Unmanned X-51 Air Force Jet Sets Speed Record
In its first flight attempt, the Boeing X-51A WaveRider successfully
completed the longest supersonic combustion ramjet-powered flight in
history -- nearly three and a half minutes at a top speed of Mach 5,
the aerospace giant announced. The Air Force described the X-51 is an
unmanned scramjet demonstration aircraft for hypersonic (Mach 6, or
approximately. 4,000 mph at altitude) flight testing.
It flew autonomously for more than 200 seconds, powered by its Pratt
& Whitney Rocketdyne supersonic combustion ramjet (scramjet) motor,
as it transmitted telemetry data to ground stations. Something then
occurred that caused the vehicle to lose acceleration. At that point,
the X-51A was terminated as planned. Even before analyzing the
terabytes of telemetry data transmitted by the X-51A during flight, Air
Force officials called the test an unqualified success.
"The technology proven today is something The Boeing Company has worked on for the past seven years," said Alex Lopez, vice president of advanced network and space systems, a division of Boeing Phantom Works. "It is thrilling to be a part of history and advance hypersonic science to the next level. Boeing is looking forward to transitioning the technology to operation in the near term, but for now, we are exhilarated."
The X-51A was carried aloft under the left wing of an Air Force Flight Test Center B-52H Stratofortress that took off from Edwards Air Force Base, Boeing reported. It was released while flying at approximately 50,000 feet over the Point Mugu Naval Air Warfare Center Sea Range; four seconds later, a solid rocket booster from a U.S. Army tactical missile accelerated the X-51A to about Mach 4.5. The X-51A's engine ignited on a mix of ethylene and JP-7 jet fuel. After a short period, the X-51A ran exclusively on JP-7 jet fuel.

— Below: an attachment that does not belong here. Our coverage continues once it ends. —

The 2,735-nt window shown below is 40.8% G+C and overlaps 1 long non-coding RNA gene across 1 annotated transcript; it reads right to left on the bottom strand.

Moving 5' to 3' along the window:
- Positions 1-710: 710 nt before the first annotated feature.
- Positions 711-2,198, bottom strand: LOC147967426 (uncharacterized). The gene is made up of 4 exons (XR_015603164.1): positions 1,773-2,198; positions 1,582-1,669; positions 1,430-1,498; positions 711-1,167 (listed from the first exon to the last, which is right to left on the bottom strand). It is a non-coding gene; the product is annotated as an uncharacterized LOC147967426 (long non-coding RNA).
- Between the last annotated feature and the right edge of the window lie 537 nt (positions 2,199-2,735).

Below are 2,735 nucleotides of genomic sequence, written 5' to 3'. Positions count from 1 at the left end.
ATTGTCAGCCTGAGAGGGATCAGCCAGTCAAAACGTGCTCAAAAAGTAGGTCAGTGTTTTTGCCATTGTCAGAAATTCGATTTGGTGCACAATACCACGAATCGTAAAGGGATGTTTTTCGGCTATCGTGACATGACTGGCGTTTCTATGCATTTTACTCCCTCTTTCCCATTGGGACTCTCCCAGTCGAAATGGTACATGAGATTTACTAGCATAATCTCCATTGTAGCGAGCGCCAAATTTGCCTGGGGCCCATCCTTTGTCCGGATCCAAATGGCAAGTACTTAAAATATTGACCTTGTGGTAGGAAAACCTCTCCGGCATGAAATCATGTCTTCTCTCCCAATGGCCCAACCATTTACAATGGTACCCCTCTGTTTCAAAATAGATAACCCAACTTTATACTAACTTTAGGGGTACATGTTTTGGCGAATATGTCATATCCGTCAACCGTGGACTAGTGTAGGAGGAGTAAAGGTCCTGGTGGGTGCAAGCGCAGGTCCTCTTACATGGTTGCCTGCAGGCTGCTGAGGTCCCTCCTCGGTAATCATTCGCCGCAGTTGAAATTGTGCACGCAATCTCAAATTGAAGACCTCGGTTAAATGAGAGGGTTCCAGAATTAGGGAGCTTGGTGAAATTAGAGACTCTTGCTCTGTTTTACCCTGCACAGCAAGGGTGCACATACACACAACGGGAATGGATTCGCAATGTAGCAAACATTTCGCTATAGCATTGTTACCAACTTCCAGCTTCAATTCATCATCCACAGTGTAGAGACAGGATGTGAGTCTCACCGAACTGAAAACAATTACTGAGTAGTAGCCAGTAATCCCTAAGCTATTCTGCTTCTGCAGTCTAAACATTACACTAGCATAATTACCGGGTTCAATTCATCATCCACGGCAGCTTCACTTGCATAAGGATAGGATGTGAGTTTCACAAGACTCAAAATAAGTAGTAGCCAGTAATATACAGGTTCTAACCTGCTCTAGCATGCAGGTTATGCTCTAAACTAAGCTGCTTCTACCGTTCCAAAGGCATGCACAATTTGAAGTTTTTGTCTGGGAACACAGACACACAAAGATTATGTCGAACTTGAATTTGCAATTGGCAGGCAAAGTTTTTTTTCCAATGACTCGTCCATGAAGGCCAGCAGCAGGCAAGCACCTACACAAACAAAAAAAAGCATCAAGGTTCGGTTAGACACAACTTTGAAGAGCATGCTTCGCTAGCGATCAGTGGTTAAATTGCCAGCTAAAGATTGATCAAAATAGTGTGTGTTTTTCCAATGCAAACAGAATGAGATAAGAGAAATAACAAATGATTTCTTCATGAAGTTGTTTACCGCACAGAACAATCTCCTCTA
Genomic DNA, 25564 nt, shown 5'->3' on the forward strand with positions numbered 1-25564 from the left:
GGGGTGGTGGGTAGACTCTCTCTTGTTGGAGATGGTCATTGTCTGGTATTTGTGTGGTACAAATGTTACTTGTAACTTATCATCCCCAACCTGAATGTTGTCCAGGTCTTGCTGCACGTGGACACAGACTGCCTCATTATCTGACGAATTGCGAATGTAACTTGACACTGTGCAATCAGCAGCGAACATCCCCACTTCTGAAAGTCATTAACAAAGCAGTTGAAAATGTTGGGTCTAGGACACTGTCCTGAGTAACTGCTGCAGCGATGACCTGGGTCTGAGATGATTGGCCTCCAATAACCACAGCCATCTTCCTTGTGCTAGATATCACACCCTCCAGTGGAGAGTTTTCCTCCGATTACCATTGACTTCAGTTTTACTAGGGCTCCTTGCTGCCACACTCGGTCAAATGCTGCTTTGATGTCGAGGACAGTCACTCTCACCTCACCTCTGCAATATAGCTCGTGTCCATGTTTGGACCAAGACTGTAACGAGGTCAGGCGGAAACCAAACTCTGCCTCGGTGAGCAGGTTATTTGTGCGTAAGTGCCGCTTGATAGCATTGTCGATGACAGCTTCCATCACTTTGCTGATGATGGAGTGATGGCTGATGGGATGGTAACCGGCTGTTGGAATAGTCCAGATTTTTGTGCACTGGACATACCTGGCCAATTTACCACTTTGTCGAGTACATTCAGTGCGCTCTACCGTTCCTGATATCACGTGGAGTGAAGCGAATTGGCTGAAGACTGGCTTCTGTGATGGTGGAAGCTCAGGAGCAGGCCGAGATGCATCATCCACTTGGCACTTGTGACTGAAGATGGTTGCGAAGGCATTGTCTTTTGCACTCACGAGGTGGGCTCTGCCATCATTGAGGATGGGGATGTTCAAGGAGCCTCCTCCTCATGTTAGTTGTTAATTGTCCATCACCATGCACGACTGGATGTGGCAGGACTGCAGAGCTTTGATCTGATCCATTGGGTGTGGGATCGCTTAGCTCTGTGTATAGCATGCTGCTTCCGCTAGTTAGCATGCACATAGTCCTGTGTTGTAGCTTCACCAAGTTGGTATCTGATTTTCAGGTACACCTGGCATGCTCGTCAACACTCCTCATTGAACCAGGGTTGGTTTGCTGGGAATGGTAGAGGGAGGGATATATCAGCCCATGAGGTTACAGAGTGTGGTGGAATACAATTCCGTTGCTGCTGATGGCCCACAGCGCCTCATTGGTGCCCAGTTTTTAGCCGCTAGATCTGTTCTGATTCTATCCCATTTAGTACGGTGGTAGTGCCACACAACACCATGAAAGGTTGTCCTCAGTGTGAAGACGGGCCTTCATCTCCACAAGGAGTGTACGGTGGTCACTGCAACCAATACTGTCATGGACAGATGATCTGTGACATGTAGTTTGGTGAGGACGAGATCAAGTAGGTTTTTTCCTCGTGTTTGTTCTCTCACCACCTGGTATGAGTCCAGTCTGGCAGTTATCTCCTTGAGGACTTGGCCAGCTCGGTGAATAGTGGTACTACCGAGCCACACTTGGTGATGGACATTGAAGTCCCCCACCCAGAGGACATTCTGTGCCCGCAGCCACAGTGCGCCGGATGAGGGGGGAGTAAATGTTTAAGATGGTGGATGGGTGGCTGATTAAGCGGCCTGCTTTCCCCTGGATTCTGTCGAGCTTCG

"We are ecstatic to have accomplished many of the X-51A test points during its first hypersonic mission," said Charlie Brink, X-51A program manager with the Air Force Research Laboratory at Wright-Patterson Air Force Base in Ohio. "This gives us huge confidence. We built four test vehicles to get a successful flight, and we hit many of our goals right out of the gate, the first time around."
In April, the Air Force successfully launched a top secret Orbital Test Vehicle (OTV), also known as the X-37B and commonly described as an unmanned space plane that can re-enter the earth's atmosphere. Although an artist's rendering of the spacecraft in the OTV mission overview provided by ULA resembles a pint-size space shuttle, the Air Force has released few details about the classified project, or when it will return, other than to term the robotic vehicle a "flexible space test platform" that would conduct various experiments to allow "satellite sensors, subsystems, components and associated technology to be efficiently transported to and from the space environment."